Last Thursday, Russia was suspended from the UN Human Rights Council (UNHRC). Members of the UN General Council in New York successfully voted on the suspension following emerging reports of atrocities in Ukraine.
The campaign to suspend Russia was launched by the US Ambassador Linda Thomas-Greenfield, who said Russia must be held accountable “for this unprovoked, unjust, unconscionable war.” She called Thursday’s vote “a historic moment”.
Over the past week, horrific footage has emerged from Bucha – a town on the outskirts of Kyiv – depicting massacred civilians. Following Russian withdrawal from the town, bodies were found strewn across the streets, as well as mass graves. Ukrainian officials say hundreds of innocent civilians have been killed.
Russia denies the accounts, claiming the footage has been ‘staged’. Germany’s foreign intelligence service reports it intercepted radio communications where Russian soldiers discuss the killing of civilians in Bucha.
The resolution to suspend Russia from the UNHRC passed 93-24, with 58 abstentions. Previous resolutions demanding a ceasefire and Russian withdrawal, and civilian protections, passed with 140 votes. Countries who did not support Thursday’s resolution said it was premature, would undermine the UNHRC, or reflected Western geopolitical agendas and selective human rights outrage.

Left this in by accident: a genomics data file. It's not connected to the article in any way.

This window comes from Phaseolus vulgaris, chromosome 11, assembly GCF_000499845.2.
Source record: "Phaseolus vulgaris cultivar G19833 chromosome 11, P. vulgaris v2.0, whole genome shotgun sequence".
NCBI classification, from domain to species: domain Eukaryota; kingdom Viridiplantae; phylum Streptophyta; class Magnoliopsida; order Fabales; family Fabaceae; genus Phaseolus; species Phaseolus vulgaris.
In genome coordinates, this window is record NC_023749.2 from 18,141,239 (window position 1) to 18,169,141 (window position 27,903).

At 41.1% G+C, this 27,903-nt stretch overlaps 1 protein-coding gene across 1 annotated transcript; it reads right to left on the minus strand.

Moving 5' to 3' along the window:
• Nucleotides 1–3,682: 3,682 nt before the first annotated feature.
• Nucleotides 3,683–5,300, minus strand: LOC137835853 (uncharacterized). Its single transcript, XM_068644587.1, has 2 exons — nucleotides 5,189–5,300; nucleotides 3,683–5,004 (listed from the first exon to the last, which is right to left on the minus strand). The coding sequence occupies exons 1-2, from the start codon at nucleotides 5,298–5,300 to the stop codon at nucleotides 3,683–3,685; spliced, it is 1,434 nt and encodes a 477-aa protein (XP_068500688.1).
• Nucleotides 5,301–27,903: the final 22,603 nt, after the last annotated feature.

The Kremlin warned beforehand it would see supporting votes and abstentions as “unfriendly” acts, with consequences for diplomatic relations. India, Brazil, Mexico and the UAE were among those abstaining. China announced prior to the vote it would vote against the resolution.
Suspension from the UNHRC will have more concrete consequences for Russia than the two previous resolutions. While Russia will technically remain a Council member, it won’t be able to propose resolutions, table amendments or address the council except in deliberations on situations in which it is directly involved.
The Kremlin will no longer have a voice at the Council, which increasingly is seen as a central arena for an ideological battle over human rights, drawn along Western and non-Western lines. As of Thursday, China has lost a key ally in this conflict.
Russia is only the second country to be suspended from the UNHRC, after Libya in 2011. As one of the UN’s five founding members, it’s also the only permanent veto-wielding member to be suspended from any UN body.
Apparently in expectation of the result, Russia withdrew from the Council before the vote took place. The UK’s representative likened the move to handing in one’s resignation after being fired. But Council spokesperson Rolando Gomez said the withdrawal helped Russia to maintain its observer status.
Russia called the resolution “an illegitimate and politically motivated step” by a group of countries with “short-term political and economic interests.” Putin has expressed apathy towards investigations into war crimes by the International Criminal Court, stating the Kremlin saw no “possibility” for ending up in the ICC.
The Council suspension will continue until either the General Assembly decides to lift it or until the end of 2023, when Russia’s term as a member comes to an end.
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